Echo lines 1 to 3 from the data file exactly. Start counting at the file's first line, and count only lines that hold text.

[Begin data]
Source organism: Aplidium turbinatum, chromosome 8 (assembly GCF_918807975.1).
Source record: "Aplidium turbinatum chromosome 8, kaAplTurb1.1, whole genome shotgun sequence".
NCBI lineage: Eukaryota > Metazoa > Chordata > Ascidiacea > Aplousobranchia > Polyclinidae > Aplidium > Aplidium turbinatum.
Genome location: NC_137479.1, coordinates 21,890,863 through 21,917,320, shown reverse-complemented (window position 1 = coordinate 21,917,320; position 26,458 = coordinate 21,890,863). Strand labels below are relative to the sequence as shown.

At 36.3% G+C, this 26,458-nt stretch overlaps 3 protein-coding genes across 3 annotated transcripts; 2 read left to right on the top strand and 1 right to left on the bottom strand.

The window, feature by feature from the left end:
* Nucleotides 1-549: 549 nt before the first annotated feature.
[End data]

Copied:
Source organism: Aplidium turbinatum, chromosome 8 (assembly GCF_918807975.1).
Source record: "Aplidium turbinatum chromosome 8, kaAplTurb1.1, whole genome shotgun sequence".
NCBI lineage: Eukaryota > Metazoa > Chordata > Ascidiacea > Aplousobranchia > Polyclinidae > Aplidium > Aplidium turbinatum.